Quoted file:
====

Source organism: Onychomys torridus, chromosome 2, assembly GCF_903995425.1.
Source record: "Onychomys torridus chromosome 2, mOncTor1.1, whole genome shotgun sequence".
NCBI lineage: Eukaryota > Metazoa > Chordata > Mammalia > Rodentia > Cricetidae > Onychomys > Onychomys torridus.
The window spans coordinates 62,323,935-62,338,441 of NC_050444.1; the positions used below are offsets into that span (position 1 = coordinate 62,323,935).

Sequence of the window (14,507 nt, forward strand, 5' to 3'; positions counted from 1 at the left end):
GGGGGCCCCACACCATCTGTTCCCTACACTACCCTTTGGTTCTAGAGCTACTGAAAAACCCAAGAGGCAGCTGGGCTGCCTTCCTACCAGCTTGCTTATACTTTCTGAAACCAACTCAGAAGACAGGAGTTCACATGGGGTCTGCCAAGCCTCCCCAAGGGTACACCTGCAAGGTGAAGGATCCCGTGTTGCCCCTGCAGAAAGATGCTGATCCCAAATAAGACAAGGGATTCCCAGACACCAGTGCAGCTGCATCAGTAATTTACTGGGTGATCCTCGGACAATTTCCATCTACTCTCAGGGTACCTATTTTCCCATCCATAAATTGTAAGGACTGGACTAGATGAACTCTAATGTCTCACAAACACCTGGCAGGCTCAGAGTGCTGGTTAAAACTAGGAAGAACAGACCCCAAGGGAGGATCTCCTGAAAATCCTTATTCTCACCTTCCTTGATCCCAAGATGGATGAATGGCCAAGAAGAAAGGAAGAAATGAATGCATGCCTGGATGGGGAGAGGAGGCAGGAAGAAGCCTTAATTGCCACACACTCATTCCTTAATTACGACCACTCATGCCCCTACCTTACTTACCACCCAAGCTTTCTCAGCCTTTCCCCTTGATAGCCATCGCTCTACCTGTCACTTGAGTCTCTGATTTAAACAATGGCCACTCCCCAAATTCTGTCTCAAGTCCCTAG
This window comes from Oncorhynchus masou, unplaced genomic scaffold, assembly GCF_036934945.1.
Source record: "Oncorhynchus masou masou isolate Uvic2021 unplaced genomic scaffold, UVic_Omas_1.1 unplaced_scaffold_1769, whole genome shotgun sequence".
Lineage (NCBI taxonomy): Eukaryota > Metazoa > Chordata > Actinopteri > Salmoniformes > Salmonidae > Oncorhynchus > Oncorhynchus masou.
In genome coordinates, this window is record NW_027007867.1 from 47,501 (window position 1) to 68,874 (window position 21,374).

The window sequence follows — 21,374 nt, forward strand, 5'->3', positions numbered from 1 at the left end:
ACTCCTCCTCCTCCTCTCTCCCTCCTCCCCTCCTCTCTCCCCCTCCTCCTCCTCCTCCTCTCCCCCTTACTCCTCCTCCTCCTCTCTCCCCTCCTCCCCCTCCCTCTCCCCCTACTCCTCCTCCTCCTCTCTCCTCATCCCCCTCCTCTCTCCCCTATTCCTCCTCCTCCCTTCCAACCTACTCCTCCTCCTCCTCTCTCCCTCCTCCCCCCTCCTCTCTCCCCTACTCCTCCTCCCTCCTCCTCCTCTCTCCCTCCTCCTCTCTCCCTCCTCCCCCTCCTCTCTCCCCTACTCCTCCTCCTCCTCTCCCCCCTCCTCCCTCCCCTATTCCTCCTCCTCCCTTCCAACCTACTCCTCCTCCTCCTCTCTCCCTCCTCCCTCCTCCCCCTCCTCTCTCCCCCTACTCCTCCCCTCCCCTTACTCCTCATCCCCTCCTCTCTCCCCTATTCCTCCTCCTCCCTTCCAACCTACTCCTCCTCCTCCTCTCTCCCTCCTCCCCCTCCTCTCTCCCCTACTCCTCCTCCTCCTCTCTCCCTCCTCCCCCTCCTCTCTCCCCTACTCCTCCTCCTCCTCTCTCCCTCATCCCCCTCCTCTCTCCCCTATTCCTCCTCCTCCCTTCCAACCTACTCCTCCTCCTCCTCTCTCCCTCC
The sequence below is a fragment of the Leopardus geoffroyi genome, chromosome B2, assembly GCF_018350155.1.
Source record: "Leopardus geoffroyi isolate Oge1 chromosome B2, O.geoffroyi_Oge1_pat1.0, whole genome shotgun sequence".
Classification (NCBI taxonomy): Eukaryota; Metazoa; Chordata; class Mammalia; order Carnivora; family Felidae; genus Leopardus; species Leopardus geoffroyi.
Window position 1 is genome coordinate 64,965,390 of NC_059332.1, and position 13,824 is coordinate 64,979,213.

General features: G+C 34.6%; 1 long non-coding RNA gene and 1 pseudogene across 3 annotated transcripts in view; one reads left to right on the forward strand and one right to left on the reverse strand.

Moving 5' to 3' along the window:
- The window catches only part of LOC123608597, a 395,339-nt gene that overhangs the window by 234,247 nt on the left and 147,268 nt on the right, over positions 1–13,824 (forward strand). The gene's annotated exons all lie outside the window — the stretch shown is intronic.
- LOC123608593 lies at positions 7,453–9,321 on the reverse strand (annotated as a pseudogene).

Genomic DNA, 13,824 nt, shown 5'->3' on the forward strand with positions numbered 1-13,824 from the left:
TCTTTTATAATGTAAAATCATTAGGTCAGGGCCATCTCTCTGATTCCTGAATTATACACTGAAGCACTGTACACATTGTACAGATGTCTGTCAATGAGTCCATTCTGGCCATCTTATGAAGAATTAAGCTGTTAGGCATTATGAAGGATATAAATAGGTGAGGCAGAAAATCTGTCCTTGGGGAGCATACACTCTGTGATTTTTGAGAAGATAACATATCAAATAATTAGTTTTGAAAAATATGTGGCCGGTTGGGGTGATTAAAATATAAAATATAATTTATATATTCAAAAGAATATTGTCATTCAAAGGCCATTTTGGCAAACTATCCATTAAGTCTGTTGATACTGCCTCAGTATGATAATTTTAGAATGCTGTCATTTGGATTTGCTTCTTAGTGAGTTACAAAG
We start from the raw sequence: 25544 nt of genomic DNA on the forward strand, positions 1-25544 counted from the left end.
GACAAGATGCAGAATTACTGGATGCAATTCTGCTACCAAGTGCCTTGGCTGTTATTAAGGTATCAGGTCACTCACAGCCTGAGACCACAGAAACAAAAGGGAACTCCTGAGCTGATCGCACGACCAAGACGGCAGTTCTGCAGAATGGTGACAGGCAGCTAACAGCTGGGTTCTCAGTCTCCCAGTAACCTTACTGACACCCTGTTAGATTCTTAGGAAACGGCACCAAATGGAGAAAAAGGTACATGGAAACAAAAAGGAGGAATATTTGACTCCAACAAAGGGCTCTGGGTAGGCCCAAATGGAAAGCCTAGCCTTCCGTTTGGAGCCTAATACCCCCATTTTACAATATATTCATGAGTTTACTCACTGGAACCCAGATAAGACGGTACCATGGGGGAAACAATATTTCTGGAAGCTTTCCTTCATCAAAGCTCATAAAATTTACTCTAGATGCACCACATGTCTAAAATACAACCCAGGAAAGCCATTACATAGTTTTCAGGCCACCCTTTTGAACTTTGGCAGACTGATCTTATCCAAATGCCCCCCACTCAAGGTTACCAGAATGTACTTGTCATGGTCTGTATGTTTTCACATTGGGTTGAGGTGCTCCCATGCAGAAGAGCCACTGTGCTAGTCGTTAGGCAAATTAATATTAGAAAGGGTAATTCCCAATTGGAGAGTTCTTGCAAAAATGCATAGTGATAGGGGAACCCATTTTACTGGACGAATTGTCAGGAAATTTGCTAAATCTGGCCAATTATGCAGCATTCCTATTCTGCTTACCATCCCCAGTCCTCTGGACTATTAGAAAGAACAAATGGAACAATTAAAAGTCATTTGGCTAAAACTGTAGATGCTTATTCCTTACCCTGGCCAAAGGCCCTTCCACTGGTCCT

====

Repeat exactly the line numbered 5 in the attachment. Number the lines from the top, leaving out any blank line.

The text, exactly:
Sequence of the window (14,507 nt, forward strand, 5' to 3'; positions counted from 1 at the left end):